An early casualty of change was the Bombay Quadrangular tournament, which had been a focal point of Indian cricket for over 50 years. The new India had no place for teams based on ethnic origin. As a result, the Ranji Trophy came into its own as the national championship. The last-ever Bombay Pentangular, as it had become, was won by the Hindus in 1945–46.
In a two-innings-a-side match, one team's combined first and second innings total may be less than the other side's first innings total. The team with the greater score is then said to have "won by an innings and n runs", and does not need to bat again: n is the difference between the two teams' aggregate scores. If the team batting last is all out, and both sides have scored the same number of runs, then the match is a tie; this result is quite rare in matches of two innings a side with only 62 happening in first-class matches from the earliest known instance in 1741 until January 2017. In the traditional form of the game, if the time allotted for the match expires before either side can win, then the game is declared a draw.[66]
The key to India's bowling in the 1970s were the Indian spin quartet – Bishen Bedi, E.A.S. Prasanna, BS Chandrasekhar and Srinivas Venkataraghavan. This period also saw the emergence of two of India's best ever batsmen, Sunil Gavaskar and Gundappa Viswanath. Indian pitches have had the tendency to support spin and the spin quartet exploited this to create collapses in opposing batting line-ups. These players were responsible for the back-to-back series wins in 1971 in the West Indies and in England, under the captaincy of Ajit Wadekar. Gavaskar scored 774 runs in the West Indian series while Dilip Sardesai's 112 played a big part in their one Test win.

NKP Salve Challenger Trophy – Started as the Challenger series by the Board of Control for Cricket in India in 1994–95 and later named as NKP Salve Challenger Trophy in 1998–99. This tournament featured 3 teams: India senior, India A and India B playing each other in a round robin format. They were later renamed India Blue, India Red and India Green respectively. The tournament featured the top 36 players from across India. It was last contested in 2013–14.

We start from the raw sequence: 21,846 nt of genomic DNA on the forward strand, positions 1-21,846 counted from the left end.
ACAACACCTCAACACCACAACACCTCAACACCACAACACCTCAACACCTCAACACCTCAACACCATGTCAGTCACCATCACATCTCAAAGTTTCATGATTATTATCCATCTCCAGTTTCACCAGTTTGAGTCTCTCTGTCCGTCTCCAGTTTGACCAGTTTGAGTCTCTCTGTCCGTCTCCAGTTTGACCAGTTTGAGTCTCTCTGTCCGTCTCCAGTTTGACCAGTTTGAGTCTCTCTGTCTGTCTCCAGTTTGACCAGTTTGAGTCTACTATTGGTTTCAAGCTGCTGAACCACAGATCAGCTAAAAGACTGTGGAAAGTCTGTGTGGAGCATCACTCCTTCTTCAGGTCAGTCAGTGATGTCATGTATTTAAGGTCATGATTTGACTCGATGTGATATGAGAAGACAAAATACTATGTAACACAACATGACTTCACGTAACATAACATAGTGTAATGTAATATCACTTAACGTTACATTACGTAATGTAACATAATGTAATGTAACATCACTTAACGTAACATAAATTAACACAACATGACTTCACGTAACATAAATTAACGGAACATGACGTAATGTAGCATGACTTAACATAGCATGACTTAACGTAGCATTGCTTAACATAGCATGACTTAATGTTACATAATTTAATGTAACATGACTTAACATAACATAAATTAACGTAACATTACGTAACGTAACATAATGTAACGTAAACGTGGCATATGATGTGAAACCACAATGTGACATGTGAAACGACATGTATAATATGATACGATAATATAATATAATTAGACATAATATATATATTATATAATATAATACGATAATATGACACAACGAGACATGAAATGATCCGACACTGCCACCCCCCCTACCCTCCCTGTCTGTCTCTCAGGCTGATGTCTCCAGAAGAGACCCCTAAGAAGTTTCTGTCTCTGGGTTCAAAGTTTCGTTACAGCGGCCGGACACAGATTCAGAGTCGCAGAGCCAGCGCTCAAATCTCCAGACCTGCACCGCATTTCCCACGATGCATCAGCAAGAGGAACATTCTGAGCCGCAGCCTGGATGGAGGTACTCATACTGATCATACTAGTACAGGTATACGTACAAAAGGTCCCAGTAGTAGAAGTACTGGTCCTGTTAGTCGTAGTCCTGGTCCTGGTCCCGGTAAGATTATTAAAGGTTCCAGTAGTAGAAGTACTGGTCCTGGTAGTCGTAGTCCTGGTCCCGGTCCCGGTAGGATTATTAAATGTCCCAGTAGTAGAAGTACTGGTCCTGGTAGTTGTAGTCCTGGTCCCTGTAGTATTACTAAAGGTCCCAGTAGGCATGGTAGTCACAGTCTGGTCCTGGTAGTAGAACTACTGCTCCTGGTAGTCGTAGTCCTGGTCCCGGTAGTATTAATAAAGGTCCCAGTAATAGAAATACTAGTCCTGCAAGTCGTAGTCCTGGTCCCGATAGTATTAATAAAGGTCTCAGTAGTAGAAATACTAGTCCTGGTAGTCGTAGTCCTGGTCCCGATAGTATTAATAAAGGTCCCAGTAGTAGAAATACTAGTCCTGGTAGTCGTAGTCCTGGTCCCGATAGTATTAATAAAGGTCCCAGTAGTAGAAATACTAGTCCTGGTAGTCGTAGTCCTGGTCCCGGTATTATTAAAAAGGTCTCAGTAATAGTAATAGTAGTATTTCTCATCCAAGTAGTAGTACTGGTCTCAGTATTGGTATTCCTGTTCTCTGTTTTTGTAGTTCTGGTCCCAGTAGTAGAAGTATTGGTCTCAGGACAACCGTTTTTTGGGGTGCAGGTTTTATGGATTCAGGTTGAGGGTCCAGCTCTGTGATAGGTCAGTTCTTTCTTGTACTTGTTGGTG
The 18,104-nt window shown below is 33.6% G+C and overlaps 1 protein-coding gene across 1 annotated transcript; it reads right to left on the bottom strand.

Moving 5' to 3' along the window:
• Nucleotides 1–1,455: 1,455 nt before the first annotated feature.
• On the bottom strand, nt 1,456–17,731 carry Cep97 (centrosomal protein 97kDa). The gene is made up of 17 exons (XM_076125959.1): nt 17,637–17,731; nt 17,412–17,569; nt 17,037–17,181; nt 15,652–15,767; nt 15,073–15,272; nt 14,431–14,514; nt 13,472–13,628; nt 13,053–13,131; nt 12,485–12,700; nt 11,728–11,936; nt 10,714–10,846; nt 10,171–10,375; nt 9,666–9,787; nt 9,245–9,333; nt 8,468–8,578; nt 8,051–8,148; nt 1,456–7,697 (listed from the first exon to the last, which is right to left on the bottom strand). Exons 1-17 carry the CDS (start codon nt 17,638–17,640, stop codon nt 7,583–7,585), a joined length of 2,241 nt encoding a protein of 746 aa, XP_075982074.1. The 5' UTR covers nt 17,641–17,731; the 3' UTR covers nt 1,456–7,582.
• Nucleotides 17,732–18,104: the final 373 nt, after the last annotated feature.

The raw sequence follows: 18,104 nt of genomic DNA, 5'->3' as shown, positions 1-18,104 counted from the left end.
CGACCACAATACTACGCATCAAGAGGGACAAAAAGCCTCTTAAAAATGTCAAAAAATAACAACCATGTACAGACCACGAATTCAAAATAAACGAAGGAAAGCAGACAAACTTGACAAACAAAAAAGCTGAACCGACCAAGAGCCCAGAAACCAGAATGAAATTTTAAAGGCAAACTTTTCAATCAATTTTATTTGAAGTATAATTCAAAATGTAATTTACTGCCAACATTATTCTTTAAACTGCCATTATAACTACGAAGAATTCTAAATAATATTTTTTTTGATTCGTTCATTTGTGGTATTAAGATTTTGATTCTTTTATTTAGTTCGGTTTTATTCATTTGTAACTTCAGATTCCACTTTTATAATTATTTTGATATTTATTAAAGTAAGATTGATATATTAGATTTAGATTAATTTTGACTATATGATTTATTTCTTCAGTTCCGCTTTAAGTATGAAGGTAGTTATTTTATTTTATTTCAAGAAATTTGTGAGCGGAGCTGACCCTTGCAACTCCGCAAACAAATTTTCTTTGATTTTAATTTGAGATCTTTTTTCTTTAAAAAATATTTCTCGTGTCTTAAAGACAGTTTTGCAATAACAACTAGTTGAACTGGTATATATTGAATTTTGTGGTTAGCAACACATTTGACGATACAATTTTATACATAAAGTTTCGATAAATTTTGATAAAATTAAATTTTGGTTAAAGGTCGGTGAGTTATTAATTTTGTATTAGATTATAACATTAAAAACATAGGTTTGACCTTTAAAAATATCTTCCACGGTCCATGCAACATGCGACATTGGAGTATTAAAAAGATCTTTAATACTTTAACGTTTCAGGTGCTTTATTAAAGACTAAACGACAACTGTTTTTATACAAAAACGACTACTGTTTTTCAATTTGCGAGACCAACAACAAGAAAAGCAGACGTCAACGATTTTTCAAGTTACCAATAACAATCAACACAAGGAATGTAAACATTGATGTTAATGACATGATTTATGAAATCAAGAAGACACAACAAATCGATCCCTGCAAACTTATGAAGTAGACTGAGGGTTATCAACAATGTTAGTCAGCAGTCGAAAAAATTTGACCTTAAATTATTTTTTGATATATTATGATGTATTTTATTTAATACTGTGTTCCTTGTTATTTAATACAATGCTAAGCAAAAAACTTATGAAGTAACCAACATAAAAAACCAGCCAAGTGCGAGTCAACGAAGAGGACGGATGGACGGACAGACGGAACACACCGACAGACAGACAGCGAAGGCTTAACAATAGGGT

The patrons, and other players from the social class known as the "gentry", began to classify themselves as "amateurs"[fn 1] to establish a clear distinction vis-à-vis the professionals, who were invariably members of the working class, even to the point of having separate changing and dining facilities.[29] The gentry, including such high-ranking nobles as the Dukes of Richmond, exerted their honour code of noblesse oblige to claim rights of leadership in any sporting contests they took part in, especially as it was necessary for them to play alongside their "social inferiors" if they were to win their bets.[30] In time, a perception took hold that the typical amateur who played in first-class cricket, until 1962 when amateurism was abolished, was someone with a public school education who had then gone to one of Cambridge or Oxford University – society insisted that such people were "officers and gentlemen" whose destiny was to provide leadership.[31] In a purely financial sense, the cricketing amateur would theoretically claim expenses for playing while his professional counterpart played under contract and was paid a wage or match fee; in practice, many amateurs claimed somewhat more than actual expenditure and the derisive term "shamateur" was coined to describe the syndrome.[32][33]